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Rhonindk

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Net Neutrality ....
Did my post, sent letter, etc....
Couple of things do bother me though...

@LizKat - DSL (AT&T) for me is 3-5 :eek: Went Spectrum and average around 150 for the same price. Work a lot from home, stream, and a gamer kid ... Never could get a decent answer from AT&T on why DSL was so poor.

@tgara - you did a nice job of pointing that out. My other side concern is using this to push folks into a higher tier. That has always been the method. FedEx, UPS, and USPS offer me options but don't push me to take the next price point. They actually help me decide based on my needs. Had Verizon, then AT&T then TWC and they all kept pushing or stuffing. So far Spectrum no contract pricing has been good.

Personally I think a bit of competition is good. It is the local "monopoly" that stifles this and neither the FCC nor Net Neutrality can address that problem.
 

LordVic

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Sep 7, 2011
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We often talk about net neutrality and try and apply what we see as consumers, but Net neutrality is bigger than just what we see.

a Lack of net neutrality creates an un-even playing field for businesses to compete in, because it gives preferences to established large businesses.

Unfortunately, our TelCo's are oligopolies, and do not exist in a rational free market. Because of this, those Oligopolies can effectively force out new competition.

For example in Canada, there are really only 3 internet providers that own 95% of all of the copper. without net neutrality, they would have the power to charge ridiculous rates to 3rd party resellers and force them out of business. Or provide additional "fast lanes" or "services" for free to their users while still charging the resellers for the same data they provide for free to users.

this utlimately ends up giving dominant control of all infrastructure to a few companies, and actively blocks competition in the space (and competition is what helps keep prices reasonable)

it's incredibly nuanced. All i'm glad is that the CRTC up here recently upheld and made Net Neutrality the law, putting all ISP's on the same playing field, regardless of size or infrastructure.
 

LizKat

macrumors 603
Aug 5, 2004
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Net Neutrality ....
Did my post, sent letter, etc....
Couple of things do bother me though...

@LizKat - DSL (AT&T) for me is 3-5 :eek: Went Spectrum and average around 150 for the same price. Work a lot from home, stream, and a gamer kid ... Never could get a decent answer from AT&T on why DSL was so poor.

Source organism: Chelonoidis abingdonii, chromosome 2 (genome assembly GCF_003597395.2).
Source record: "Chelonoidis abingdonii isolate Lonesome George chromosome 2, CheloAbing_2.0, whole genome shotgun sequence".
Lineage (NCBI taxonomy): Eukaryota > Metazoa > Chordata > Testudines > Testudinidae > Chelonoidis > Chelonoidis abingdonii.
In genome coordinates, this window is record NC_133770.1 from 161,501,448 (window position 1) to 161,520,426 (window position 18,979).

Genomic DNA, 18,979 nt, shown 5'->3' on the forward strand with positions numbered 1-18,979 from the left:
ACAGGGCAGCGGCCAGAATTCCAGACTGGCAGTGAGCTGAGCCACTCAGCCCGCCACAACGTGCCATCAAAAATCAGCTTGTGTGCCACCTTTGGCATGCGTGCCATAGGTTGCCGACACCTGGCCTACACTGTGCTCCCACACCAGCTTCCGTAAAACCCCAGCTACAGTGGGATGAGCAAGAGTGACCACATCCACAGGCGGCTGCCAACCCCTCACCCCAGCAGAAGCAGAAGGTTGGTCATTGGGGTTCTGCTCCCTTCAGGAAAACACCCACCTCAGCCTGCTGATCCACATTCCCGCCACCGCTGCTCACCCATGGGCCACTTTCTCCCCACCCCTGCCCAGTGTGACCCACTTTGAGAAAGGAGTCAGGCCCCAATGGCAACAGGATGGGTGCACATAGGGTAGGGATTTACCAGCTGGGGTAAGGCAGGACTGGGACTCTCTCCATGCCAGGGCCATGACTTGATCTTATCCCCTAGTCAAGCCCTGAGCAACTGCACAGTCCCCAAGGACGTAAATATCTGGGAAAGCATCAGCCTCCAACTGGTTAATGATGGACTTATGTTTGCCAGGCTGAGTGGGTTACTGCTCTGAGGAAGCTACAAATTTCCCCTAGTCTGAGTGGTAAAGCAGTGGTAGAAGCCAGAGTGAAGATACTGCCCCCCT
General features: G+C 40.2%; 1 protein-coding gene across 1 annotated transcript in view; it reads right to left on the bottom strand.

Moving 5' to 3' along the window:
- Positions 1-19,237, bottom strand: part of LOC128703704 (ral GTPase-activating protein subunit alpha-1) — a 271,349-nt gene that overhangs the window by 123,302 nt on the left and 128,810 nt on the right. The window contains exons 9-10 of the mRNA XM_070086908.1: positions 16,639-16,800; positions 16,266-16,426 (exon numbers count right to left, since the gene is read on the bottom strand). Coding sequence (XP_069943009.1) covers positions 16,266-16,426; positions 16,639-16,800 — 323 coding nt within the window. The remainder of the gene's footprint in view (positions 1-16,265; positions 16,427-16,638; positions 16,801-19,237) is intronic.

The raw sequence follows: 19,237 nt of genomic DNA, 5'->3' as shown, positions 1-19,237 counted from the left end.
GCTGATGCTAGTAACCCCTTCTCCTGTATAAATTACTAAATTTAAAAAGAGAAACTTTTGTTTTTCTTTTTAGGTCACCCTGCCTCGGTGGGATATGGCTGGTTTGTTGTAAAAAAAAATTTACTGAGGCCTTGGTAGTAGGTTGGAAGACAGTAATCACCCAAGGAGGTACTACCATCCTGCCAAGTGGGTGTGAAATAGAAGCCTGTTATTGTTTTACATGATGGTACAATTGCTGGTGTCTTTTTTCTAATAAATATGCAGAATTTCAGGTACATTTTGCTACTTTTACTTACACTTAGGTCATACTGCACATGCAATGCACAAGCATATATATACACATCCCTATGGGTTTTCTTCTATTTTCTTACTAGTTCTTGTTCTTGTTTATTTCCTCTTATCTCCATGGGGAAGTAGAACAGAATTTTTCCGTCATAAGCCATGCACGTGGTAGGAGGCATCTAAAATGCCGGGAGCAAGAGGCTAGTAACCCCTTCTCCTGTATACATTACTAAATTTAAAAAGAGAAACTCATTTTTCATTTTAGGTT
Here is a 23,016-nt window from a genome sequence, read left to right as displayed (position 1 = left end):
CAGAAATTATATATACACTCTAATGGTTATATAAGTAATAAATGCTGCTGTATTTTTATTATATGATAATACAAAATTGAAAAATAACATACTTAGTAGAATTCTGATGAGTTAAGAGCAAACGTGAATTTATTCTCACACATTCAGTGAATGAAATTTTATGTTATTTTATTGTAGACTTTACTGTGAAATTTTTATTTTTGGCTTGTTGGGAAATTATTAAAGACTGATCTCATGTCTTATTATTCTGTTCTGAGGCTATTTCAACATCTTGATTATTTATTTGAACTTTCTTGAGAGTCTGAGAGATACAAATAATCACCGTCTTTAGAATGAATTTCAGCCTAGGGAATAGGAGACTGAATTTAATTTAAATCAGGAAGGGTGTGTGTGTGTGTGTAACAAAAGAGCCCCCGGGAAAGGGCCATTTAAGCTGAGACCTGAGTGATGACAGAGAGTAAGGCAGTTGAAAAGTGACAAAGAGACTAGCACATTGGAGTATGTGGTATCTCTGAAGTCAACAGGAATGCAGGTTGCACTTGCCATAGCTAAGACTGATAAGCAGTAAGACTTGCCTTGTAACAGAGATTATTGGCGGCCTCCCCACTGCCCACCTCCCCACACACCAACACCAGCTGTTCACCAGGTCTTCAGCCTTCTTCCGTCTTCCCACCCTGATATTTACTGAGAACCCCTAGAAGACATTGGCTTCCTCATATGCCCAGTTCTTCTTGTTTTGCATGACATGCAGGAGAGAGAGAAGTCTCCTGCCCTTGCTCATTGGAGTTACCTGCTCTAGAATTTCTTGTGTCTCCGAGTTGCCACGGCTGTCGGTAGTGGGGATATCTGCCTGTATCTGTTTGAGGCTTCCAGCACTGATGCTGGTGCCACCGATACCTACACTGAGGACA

@tgara - you did a nice job of pointing that out. My other side concern is using this to push folks into a higher tier. That has always been the method. FedEx, UPS, and USPS offer me options but don't push me to take the next price point. They actually help me decide based on my needs. Had Verizon, then AT&T then TWC and they all kept pushing or stuffing. So far Spectrum no contract pricing has been good.

Personally I think a bit of competition is good. It is the local "monopoly" that stifles this and neither the FCC nor Net Neutrality can address that problem.
In the USA the problem is our great expanse of rural areas dotted with large cities to which people commute for work and expect but don't get great service in their residential areas. The competition to serve the rural areas is practically nonexistent.

It's a lucky bunch of sticks dwellers to have one DSL and one cable provider in an area. Here it's Frontier or Spectrum. Both generate complaints about slow response to overload in particular neighborhoods over time. Since that's true, there's less churn (but more entreaties to switch from the two marketers, duh).

There is an independent telco in the vicinity but its DSL doesn't reach out past the township around its mostly village-living customers. The DSL offered by two former resellers and an actual competitor in the past around here are long gone since the late 90s.

If the USA expects to end up in the top 10 for speed or coverage then it probably has to treat internet service like an electric utility, to which there is great resistance. It's too bad, since lack of high speed internet deprives rural kids of access they need to compete with their own fellow citizens from urban areas. Or it makes their parents jump through hoops driving them to libraries or back to schools to do their homework in evening hours. Yet it's the rural kids who often have some of the attributes future employers are looking for: well developed spatial handling skills, disciplined work ethic etc.

I don't know what all the answers are, or even what all the questions might be in trying to resolve unequal access. This country often overlooks some advantages in moving light industry including tech design and assembly to the boondocks, on the unproven assumption that if you build it, no one will come because it's not near 24/7 entertainment and ethnic foods. D'oh, maybe the foods and fun would follow the jobs.... But, it's definitely not just about caving in to more deregulation and letting private companies decide how to allocate access to content of the internet.
 
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Rhonindk

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We often talk about net neutrality and try and apply what we see as consumers, but Net neutrality is bigger than just what we see.